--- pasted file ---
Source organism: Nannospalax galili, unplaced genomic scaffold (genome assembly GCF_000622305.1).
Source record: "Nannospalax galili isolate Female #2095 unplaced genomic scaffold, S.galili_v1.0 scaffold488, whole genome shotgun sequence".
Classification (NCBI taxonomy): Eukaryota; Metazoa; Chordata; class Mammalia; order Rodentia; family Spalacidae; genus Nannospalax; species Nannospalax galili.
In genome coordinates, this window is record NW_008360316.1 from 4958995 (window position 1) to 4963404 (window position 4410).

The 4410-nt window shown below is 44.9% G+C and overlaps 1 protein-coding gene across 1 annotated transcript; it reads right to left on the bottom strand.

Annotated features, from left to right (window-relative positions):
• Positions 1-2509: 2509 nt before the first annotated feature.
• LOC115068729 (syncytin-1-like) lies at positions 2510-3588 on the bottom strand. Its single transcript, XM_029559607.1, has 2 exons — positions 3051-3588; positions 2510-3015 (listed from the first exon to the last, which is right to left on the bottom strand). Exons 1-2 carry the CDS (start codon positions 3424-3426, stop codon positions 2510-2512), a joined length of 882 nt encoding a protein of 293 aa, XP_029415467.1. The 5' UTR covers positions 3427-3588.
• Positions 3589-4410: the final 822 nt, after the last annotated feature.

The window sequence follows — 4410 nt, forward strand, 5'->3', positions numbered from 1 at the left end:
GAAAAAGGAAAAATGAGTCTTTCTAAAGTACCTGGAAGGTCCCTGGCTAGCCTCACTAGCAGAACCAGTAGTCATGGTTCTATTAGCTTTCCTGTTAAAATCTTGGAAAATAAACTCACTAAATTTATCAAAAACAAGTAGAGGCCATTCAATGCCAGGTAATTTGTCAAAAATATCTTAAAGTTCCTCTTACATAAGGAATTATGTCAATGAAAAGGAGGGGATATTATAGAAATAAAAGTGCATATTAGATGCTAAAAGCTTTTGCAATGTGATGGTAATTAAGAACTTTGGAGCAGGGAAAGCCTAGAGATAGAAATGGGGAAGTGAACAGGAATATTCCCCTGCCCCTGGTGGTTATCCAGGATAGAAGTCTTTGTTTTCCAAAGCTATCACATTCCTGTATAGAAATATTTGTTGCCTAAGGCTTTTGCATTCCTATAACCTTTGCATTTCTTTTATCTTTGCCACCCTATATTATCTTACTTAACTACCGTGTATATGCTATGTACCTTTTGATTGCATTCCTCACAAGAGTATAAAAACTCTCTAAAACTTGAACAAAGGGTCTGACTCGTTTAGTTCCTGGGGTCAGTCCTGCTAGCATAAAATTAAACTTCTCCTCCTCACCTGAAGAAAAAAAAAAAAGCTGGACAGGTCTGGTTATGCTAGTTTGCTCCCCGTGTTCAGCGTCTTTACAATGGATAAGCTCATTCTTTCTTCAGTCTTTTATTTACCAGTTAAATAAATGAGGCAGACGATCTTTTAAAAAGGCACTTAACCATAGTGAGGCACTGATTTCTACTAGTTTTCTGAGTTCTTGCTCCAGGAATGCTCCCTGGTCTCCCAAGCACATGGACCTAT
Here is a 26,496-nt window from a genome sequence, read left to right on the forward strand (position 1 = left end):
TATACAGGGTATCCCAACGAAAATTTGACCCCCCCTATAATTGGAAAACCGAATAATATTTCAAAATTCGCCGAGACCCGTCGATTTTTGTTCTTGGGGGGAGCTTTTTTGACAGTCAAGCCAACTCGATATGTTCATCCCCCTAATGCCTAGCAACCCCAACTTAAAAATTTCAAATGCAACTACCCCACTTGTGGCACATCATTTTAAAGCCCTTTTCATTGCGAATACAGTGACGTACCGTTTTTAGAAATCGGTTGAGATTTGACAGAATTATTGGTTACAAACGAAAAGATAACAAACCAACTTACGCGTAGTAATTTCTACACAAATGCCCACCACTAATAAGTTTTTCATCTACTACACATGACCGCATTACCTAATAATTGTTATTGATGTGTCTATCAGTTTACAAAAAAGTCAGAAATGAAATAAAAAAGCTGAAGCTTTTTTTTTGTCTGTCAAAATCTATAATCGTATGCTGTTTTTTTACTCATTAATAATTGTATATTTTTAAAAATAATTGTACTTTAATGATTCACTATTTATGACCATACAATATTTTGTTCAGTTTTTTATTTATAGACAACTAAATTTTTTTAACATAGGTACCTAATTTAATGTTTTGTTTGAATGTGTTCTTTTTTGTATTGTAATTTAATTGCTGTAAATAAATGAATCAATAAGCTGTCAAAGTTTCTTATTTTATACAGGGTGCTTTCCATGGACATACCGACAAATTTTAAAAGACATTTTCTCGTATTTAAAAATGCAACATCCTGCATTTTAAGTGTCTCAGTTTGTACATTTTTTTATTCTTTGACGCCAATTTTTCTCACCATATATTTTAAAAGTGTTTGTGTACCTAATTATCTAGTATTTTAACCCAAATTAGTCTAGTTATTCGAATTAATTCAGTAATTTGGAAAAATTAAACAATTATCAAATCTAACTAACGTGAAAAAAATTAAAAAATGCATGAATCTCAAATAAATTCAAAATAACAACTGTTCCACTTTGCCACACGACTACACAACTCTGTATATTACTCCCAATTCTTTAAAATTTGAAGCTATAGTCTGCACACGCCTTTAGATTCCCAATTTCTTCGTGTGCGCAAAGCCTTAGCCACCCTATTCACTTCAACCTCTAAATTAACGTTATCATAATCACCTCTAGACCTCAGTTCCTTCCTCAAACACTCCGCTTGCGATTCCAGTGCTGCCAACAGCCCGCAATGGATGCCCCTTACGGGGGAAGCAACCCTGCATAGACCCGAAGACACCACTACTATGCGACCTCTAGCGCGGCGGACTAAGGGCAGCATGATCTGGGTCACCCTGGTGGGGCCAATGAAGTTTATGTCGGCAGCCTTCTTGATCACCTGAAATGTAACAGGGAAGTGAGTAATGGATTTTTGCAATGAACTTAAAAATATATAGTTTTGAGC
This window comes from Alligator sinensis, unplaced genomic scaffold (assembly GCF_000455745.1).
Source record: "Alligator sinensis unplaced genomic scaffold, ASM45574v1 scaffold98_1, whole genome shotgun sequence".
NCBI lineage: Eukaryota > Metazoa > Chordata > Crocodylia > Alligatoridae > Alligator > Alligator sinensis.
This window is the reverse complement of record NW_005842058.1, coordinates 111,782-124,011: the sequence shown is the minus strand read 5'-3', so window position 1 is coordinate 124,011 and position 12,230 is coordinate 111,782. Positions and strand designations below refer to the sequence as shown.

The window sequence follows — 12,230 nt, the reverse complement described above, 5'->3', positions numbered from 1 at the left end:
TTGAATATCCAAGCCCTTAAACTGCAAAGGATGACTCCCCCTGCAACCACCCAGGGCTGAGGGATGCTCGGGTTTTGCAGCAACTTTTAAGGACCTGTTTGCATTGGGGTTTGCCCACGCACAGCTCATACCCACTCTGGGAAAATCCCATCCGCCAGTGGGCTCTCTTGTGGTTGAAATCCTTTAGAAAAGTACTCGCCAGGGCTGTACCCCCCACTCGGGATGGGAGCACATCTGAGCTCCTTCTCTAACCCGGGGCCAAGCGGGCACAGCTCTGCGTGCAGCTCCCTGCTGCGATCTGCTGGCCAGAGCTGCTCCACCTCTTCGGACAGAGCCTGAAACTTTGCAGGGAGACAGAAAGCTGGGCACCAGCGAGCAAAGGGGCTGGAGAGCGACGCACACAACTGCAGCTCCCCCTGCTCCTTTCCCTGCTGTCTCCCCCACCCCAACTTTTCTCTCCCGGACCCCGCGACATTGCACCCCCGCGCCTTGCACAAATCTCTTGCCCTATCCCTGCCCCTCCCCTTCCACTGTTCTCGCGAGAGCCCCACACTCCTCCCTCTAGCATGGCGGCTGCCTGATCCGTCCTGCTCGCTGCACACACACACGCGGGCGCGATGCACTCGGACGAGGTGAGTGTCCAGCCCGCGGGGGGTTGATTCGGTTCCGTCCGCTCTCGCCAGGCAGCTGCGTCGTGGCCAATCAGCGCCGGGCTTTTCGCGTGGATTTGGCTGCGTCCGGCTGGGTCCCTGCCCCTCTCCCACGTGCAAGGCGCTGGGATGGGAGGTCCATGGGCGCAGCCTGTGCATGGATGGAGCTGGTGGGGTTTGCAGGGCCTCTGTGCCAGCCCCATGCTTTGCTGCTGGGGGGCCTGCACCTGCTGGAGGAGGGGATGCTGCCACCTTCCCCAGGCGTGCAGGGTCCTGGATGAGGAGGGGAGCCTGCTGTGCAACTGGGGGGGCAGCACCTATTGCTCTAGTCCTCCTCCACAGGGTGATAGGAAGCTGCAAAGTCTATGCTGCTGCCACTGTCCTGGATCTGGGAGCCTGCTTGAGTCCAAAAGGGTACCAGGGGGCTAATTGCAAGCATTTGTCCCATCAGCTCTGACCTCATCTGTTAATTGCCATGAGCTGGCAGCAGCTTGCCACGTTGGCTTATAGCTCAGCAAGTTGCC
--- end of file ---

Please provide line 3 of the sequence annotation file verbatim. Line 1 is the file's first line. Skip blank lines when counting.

Classification (NCBI taxonomy): Eukaryota; Metazoa; Chordata; class Mammalia; order Rodentia; family Spalacidae; genus Nannospalax; species Nannospalax galili.